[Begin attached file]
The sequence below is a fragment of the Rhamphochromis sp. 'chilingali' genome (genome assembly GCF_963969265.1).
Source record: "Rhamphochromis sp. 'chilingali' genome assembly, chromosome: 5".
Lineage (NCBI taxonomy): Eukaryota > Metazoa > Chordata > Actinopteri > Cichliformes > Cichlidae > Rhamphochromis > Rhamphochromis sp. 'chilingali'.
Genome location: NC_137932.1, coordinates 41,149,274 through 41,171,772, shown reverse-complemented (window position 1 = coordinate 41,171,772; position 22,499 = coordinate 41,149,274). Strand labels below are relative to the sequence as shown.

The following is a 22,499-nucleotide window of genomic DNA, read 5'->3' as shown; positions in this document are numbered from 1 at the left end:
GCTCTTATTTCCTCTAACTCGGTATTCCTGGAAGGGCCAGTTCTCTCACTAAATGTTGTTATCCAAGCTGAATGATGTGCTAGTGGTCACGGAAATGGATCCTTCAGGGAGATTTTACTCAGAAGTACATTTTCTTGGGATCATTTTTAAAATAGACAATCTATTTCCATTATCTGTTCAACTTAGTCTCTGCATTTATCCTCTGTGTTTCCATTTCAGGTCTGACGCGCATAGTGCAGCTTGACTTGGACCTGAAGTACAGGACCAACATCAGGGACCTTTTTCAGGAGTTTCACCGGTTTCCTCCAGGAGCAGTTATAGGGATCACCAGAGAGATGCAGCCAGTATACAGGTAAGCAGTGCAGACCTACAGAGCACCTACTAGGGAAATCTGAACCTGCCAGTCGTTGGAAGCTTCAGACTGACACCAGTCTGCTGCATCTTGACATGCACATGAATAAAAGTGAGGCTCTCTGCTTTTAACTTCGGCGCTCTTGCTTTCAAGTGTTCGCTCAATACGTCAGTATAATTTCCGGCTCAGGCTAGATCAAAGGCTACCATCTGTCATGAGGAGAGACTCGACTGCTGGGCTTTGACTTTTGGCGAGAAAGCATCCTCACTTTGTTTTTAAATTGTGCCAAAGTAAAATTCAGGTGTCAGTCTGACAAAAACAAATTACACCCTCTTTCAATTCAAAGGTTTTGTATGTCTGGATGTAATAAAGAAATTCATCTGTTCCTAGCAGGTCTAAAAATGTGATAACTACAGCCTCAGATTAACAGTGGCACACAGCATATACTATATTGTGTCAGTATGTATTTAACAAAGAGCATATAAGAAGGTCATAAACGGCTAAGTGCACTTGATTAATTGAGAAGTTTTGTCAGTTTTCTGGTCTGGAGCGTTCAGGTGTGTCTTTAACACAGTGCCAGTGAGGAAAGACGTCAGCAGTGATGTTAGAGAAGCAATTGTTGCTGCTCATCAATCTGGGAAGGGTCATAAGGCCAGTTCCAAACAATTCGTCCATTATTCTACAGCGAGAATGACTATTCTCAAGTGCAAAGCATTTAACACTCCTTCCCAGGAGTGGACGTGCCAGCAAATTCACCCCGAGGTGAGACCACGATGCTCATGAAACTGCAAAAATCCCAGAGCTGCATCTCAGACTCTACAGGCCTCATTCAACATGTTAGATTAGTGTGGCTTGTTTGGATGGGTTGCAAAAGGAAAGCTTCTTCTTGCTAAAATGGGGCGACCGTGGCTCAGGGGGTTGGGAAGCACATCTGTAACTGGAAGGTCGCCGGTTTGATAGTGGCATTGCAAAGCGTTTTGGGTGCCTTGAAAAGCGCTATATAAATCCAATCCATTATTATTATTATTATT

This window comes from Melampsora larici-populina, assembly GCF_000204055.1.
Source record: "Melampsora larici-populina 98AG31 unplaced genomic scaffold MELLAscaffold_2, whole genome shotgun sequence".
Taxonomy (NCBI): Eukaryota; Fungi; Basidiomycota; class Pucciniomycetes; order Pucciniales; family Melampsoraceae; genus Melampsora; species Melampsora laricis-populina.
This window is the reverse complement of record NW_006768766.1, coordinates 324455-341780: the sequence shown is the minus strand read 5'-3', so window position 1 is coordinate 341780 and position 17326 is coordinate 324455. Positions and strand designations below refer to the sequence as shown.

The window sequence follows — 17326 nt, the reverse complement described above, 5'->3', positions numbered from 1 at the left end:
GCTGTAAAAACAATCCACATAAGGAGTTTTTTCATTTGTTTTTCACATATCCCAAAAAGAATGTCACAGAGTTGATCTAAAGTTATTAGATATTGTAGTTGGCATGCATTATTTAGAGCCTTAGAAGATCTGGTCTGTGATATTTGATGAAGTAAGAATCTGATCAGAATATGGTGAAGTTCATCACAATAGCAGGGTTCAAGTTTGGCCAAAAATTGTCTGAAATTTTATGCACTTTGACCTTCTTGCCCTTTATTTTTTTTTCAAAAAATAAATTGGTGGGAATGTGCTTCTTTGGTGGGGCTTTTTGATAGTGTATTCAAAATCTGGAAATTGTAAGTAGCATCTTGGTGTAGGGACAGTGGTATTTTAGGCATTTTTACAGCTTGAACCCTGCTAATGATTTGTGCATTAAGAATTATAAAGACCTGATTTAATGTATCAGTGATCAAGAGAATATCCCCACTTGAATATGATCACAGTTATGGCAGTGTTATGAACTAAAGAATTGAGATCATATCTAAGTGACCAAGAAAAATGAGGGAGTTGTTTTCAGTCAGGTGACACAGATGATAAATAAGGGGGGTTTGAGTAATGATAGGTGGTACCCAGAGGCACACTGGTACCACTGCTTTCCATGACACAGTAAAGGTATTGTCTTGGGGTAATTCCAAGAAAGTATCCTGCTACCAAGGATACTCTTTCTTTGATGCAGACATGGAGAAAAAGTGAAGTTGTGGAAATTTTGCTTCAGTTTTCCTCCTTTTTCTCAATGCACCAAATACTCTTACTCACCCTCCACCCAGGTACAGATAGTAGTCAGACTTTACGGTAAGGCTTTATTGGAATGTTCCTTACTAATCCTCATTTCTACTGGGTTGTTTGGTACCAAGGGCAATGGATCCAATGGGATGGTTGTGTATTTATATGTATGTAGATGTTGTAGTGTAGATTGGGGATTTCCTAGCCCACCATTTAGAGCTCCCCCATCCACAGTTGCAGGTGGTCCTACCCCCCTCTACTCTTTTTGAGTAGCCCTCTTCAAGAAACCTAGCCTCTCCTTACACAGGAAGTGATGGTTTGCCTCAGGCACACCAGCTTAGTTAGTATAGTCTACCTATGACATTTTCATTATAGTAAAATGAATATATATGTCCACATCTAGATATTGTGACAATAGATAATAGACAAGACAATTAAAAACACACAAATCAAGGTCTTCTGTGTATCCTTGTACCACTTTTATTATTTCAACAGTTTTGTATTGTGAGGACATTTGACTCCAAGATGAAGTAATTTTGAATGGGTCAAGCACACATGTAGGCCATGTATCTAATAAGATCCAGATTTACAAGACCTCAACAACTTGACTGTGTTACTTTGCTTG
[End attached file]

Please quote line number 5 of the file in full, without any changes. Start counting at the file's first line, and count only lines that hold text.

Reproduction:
The following is a 22,499-nucleotide window of genomic DNA, read 5'->3' as shown; positions in this document are numbered from 1 at the left end: